According to the New York Times, debt collectors in certain jurisdictions
have been using the letterhead of the local prosecutor's office in
order to collect debts. Although the article does not fully explain exactly
how the letters threaten consumers with jail time, a look at the Illinois
statute regarding bounced checks helps fill in some of the blanks.
In Illinois, and in other states, knowingly writing bad checks is a crime.
The key word here is "knowingly." Accidentally bouncing a check
is one thing. Writing a check that you know will bounce is another. Given
that it's difficult to prove intent, you can make the argument that
"writing bad checks will get you put in jail." The statement
is not 100% false, but it is also not 100% true.
Also, prosecutors and the police have much more pressing matters to attend
to than a bounced check for $40. However, debt collectors are in the business
of collecting debts, no matter how small. According to the NYT, 300 jurisdictions
in the U.S. allow debt collectors to use prosecutor letterhead to collect
on bad checks.
But why? According to the article, some prosecutors find that the practice
returns significant amounts of money to retailers and other businesses
without wasting state resources. Additionally, in some jurisdictions,
the prosecutor's office takes a cut of the funds recovered and receives
a hefty registration fee for "required" financial management courses.
While efficiency in government is always a good thing, this tactic is despicable.
Prosecutors are undermining the authority of their positions by allowing
debt collectors to threaten criminal prosecution before a law enforcement
official has even made a determination whether a crime has occurred. Instead,
these programs assume that a crime has occurred and rely on the idea that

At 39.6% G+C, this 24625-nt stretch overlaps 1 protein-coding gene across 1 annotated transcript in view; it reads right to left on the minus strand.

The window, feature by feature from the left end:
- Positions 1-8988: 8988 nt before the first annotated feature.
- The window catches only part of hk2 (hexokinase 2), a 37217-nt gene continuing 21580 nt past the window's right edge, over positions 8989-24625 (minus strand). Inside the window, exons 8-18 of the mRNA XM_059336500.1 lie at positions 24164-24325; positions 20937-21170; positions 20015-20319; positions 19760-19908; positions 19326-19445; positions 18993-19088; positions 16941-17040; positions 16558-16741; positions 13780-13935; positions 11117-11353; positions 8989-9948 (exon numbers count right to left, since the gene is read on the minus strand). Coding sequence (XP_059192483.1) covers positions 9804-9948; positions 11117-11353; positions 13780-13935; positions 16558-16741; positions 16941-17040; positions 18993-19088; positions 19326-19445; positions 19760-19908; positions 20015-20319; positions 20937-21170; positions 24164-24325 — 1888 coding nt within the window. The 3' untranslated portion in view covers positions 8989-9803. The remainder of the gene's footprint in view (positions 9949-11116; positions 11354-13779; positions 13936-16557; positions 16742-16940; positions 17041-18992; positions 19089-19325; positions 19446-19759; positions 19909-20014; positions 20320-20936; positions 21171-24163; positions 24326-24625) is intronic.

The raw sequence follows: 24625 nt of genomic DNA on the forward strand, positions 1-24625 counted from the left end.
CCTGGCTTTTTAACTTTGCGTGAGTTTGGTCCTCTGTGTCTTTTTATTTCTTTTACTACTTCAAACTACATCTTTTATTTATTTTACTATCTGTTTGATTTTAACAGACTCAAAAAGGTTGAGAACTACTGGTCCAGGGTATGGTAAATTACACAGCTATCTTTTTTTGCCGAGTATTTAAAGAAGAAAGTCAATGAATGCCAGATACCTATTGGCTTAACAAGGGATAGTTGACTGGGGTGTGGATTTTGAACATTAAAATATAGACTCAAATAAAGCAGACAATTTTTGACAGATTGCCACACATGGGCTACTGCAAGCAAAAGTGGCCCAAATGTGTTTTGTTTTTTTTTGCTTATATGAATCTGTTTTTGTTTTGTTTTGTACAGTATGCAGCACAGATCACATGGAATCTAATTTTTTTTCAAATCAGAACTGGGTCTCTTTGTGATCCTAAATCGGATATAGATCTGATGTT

most people will pay up to avoid prosecution.
Does this conduct violate the law? I would argue that it does. The Fair
Debt Collection Practices Act prohibits debt collectors from threatening
to take legal action that cannot actually be taken. The classic example
is a debt collector stating, "If you don't make a payment right
now, there are cops outside your home who will arrest you." In this
situation, you have a debt collector using the letterhead of the local
prosecutor's office (making it seem as if the letter is official government
correspondence) and threatening prosecution unless the debtor complies
with the request.
It seems pretty clear to me. Even if a specific percentage of people receiving
these letters are guilty of a crime under state law, the debt collectors
have no way of knowing the guilt or innocence of the debtor before the
letter is sent. Quite simply, whether legal action CAN be taken is an
unknown at the time the letter is sent -- this would appear to violate the law.
Now that the problem is getting some attention, it will be interesting
to see how state Attorneys General will react to this practice. I, for
one, would be embarassed to know this was taking place on my watch.